Badger's Park was a popular amusement park in Brooklyn (in what may now be considered the East Peralta neighborhood) built on the estate of Captain Thomas W. Badger. M.M. Wood's History of Alameda County 1 describes Capt. Badger as the hero of the disaster of the steamer Central America. Regardless, he was clearly a wealthy man.
The park sounds pretty amazing even by today's standards: gardens with exotic plants and animals, a restaurant which served "East Bay oysters, beef, wine, and steam beer", baseball games, a sailing pond, and trotting races. It opened April 14, 1872, reportedly to a crowd of 4,000 paying customers!
Note that at the time, the park was on what was then the shoreline. The trains ran on a trestle over the water. See the 1877 map below.
(this is a cc picture of Badger's estate. i'm not sure if it goes here or on the future page of badger)
From History of Alameda County 1, 1883
"In the beginning of 1872 he commenced building his great pavilion, and preparing his grounds for the reception of the public, and in April of the same year, after an expenditure of from $40,000 to $50,000, he threw Badger's Grand Central Park open to the public. The result was an almost immediate success. The great dancing hall is in dimensions 200 by 85 feet, and substantially and conveniently fitted up with seats, galley, etc. The park comprises about ten acres of highly ornamented ground, being planted with rate trees and laid out in lawns and walks, since the first opening, the proprietor, every winter, has made expensive additions of various kinds, and now the park comprised, besides the pavilion, a large restaurant, dining room, ten-pin alley, museum, amphitheatre for games, menagerie, flower-garden, sailing-pond, etc., etc. The locality furnished beautiful scenic advantages, and is always worthy of a visit."
"...a place where the thousands of mind and body-weary denizens of San Francisco and Alameda Counties—school children and pleasure-seekers generally—might go and enjoy at will the free and pure air of the country mixed with the breezes that come, zephyr-like, up the winding creek from the bay and ocean beyond, and at the same time indulge in games and sports common to all places of resort of a similar kind."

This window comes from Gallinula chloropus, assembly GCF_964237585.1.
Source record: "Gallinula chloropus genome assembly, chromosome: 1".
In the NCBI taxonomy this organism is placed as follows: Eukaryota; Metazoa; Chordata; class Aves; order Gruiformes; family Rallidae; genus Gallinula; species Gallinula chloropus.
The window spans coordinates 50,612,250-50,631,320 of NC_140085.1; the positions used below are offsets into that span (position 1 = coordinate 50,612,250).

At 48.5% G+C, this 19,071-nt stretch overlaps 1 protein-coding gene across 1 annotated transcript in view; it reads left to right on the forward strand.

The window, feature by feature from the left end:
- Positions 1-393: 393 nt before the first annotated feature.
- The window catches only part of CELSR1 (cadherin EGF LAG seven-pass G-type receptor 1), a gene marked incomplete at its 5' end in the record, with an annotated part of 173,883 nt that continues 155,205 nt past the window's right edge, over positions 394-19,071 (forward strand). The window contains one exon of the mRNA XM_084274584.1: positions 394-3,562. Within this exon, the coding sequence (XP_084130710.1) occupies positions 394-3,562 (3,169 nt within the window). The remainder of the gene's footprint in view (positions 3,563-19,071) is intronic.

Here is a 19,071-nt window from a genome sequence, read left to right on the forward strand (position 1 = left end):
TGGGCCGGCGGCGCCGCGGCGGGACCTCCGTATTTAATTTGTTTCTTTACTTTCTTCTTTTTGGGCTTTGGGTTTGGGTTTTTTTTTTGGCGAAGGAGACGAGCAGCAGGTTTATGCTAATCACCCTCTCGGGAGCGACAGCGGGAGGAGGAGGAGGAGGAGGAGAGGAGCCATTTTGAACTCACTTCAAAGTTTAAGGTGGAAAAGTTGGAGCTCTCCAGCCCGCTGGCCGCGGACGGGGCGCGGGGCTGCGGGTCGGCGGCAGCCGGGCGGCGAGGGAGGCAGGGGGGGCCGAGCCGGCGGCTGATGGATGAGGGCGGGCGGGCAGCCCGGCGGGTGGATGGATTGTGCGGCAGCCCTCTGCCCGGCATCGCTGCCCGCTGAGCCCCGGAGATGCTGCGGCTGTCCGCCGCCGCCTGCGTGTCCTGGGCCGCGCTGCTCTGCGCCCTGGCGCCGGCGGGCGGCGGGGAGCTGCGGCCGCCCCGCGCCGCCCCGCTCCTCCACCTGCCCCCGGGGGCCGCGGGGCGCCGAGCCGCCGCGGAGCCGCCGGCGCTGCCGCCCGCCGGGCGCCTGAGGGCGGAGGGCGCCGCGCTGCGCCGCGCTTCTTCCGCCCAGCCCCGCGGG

Sampling of Events
- "The Odd Fellows of San Francisco will celebrate their fifty-sixth anniversary with a picnic at Badger's Park, Brooklyn, on Monday, April 26th. Most extensive preparations are under way to render the occasion one of pleasure to all, and of equal excellence with the former ones of the Order." - Daily Alta California, 19 April 1875
- "The annual picnic of the city Lodges of the Good Templars will be held at Badger's Park on Wednesday next." - Daily Alta California, 10 May 1877
- "Golden Gate Lodge No. 1, of the Plasterers' Protective Union will picnic to-day at Badger's Central Park, Oakland. There will be games for prizes and sports of various kinds." - Daily Alta California, 22 July 1877
- "The ninth annual reunion and picnic of the State of Maine Association will be held at Badger's Park, East Oakland, to-day. An oration will be delivered at 2 P. M. by Rev. C. D. Barrows of this city." -Daily Alta California, 15 May 1886
- "The annual picnic of the Tuolumne Reunion Association will be given at Badger's Park, Oakland, on June 17th. Arrangements are being made for a large gathering, and it is expected that the picnic will be unusually pleasant." - Daily Alta California, 30 May 1889
- "The Butchers' Protective Association held their annual picnic yesterday at Badger's Park, Oakland. The attendance was good and the day was spent in dancing and numerous games." - SF Call, 12 May 1890
- Former U.S. president Ulysses S. Grant gave a speech there in 1879 to Civil War veterans. Mayor Washburne R. Andrus presented him with the Freedom of Oakland. 3
- A trapeze artist died from a fall there: "Carsten Carstens, a Swede, aged 23, died at 410 Beale street on Monday, from injuries received by a fall from a trapeze at Badger's Park on July 23d. The unfortunate trapezist fell from the suspended bar and fractured his nose. Erysipelas ensued which finally caused death." - Daily Alta California, 3 Aug 1887
Alas, the park didn't last long. By 1885 the area was "a tangle of railroad tracks" 2, and Badger's land was being sold for development. However, the exact closing date of the park isn't known as there were events there as late as 1890.
Links and References
- 1.History of Alameda County, California, M.M. Wood, 1883
- 2.Collection of the Oakland Museum of California, Gift of Col. Sheldon I. Kellogg, Jr.
- 3.Papers of Ulysses S. Grant
...If you're interested in Badger's Park, you may be interested to learn more about Idora Park, another historic amusement park of Oakland.